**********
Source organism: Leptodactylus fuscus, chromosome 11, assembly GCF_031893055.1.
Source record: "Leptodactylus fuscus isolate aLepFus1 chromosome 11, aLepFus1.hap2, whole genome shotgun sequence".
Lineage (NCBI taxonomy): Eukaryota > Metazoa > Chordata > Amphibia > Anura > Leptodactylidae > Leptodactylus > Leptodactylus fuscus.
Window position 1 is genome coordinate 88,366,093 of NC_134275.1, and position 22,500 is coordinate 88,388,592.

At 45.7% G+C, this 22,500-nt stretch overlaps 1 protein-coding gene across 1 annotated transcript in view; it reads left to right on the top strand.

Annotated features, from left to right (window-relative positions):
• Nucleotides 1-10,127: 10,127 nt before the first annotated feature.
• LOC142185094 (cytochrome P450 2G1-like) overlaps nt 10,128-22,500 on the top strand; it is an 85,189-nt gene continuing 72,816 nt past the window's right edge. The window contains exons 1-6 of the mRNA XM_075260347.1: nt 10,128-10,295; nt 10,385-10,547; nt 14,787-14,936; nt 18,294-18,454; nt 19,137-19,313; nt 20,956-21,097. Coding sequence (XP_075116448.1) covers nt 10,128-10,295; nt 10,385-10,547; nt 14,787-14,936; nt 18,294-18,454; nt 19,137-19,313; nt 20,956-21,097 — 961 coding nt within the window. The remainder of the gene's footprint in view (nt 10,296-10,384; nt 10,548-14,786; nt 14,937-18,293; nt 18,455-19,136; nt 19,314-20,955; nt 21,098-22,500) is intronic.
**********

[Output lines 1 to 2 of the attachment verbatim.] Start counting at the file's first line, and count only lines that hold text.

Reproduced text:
Source organism: Leptodactylus fuscus, chromosome 11, assembly GCF_031893055.1.
Source record: "Leptodactylus fuscus isolate aLepFus1 chromosome 11, aLepFus1.hap2, whole genome shotgun sequence".